Serotonin is a substance that contributes to our well-being and a lack of it seems to be associated to depressive states. We can obtain it from the food we ingest, but can eating better really make us happier?



Serotonin is undoubtedly one of the most popular neurotransmitters in our body. This is, above all else, because it is related to medication to treat depression. It was back in the 1980s when it was discovered that people with depression had lower levels of serotonin. The solution came in the form of selective serotonin reuptake inhibitors (SSRIs) which are responsible for increasing the amount of this substance available, by blocking the “reabsorption” of this neurotransmitter. Over the past 30-plus years their prescription by psychiatrists and physicians has become increasingly common. For some, too common. According to Oscar Picazo, a chemistry graduate and dietitian-nutritionist at Fundación MAPFRE: “Recent studies (such as the one at Copenhagen University Hospital) cast doubt on their efficacy, and reveal that their side effects may have been underestimated. The cost-benefit ratio is not clear, and there are signs that they have been overprescribed.” On the other hand, the same substance is now being taken into account for treating digestive problems.

“Although it may seem surprising, most of the body’s serotonin is actually found in the intestine, not in the brain. Moreover, it has been observed that, with disorders such as diarrhea or celiac disease, serotonin levels are increased, while, in the case of constipation, they are reduced. This has led to an interest in the role of serotonin in irritable bowel syndrome, given that the pharmacological treatment may help regulate the intestinal motility, thus alleviating the symptoms,” Picazo remarks. It should be noted that the verb he employs is regulate and not increase. The Fundación Mapfre expert explains the reason for this too: “In biology, more is not always better. There are generally certain ranges of physiological values within which the body functions optimally. Above or below these values, there may be imbalances. In addition, it should be borne in mind that processes within the body are normally interrelated. If we increase something a lot, we are probably causing an imbalance in other parts of the system,” he states.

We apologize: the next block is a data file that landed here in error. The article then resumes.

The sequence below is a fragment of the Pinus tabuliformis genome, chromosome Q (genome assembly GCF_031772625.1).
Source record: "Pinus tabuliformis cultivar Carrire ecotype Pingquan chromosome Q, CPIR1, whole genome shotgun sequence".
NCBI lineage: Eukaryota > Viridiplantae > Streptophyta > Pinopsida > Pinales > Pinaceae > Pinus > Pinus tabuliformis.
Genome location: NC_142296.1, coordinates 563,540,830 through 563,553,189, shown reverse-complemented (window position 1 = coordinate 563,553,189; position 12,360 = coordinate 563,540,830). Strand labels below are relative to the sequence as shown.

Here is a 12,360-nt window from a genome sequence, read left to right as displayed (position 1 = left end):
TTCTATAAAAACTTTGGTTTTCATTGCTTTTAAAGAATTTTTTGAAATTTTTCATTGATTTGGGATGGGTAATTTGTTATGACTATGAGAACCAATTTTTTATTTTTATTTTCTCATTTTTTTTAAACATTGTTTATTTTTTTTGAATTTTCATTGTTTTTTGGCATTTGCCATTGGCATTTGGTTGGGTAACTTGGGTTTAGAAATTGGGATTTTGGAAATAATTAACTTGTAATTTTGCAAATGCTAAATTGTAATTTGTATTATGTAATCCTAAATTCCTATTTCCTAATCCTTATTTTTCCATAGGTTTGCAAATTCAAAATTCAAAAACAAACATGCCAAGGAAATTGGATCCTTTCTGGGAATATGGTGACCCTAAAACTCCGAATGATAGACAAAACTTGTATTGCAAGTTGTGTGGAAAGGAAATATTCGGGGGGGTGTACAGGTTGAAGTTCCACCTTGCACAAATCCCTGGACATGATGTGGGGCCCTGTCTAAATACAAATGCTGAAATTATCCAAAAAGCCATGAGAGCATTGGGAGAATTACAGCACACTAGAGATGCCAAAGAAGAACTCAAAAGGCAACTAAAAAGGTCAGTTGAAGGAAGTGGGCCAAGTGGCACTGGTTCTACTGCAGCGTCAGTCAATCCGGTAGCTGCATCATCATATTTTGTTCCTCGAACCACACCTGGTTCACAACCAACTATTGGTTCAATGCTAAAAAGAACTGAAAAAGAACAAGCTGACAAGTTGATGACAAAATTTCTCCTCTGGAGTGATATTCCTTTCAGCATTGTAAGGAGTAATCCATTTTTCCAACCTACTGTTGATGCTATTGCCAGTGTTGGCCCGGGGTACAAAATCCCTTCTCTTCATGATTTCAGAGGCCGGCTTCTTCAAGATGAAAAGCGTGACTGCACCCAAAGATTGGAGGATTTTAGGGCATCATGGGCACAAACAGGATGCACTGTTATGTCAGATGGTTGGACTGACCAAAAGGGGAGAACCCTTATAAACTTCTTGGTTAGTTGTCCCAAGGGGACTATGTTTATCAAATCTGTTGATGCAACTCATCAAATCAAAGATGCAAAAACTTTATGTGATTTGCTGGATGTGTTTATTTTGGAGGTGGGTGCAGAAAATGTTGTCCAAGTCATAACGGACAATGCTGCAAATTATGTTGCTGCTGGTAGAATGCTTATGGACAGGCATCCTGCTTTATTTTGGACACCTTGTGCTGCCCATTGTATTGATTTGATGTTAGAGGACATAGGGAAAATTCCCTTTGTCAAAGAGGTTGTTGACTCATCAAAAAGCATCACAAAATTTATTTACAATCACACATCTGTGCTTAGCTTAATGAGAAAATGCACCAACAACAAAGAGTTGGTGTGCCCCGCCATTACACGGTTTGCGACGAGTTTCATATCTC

It seems clear that an adequate amount of serotonin can help keep us in a good mood while, at the same time, facilitating our digestion

What does seem clear is that an adequate amount of serotonin can help keep us in a good mood while, at the same time, facilitating our digestion. But medicines are not necessary to achieve this balance; it can all be done through what we eat. “The body is capable of producing serotonin from an essential amino acid present in food proteins – tryptophan,” Picazo points out. You might think that, if we were to eat more foods high in tryptophan, thus could make us happier. Among these foods are some seeds, such as sesame, sunflower or pumpkin seeds, almonds and other nuts, cheese, meats and fish, pulses and eggs. It is said that some foods such as bananas contain serotonin, but they are really very small amounts. In addition, vitamin B6 plays its part in the synthesis of melatonin and serotonin. And carbohydrates help to make tryptophan more available, compared to other amino acids, by improving the formation of these neurotransmitters.

Despite all this, there appears to be no evidence that, if more tryptophan is consumed, serotonin levels will increase. “It is true that a tryptophan-deficient diet could adversely affect serotonin levels. But a high intake is not necessarily better, since the transport of tryptophan across the blood-brain barrier is limited and regulated.

The solution, in Oscar Picazo’s view, does not solely depend on a good diet. “It seems that focusing on aspects such as our quality of life, social support, resilience and, of course, healthy lifestyle habits (diet, exercise, rest, avoiding smoking and alcohol) is, in the long term, most likely to be the best recipe for happiness.”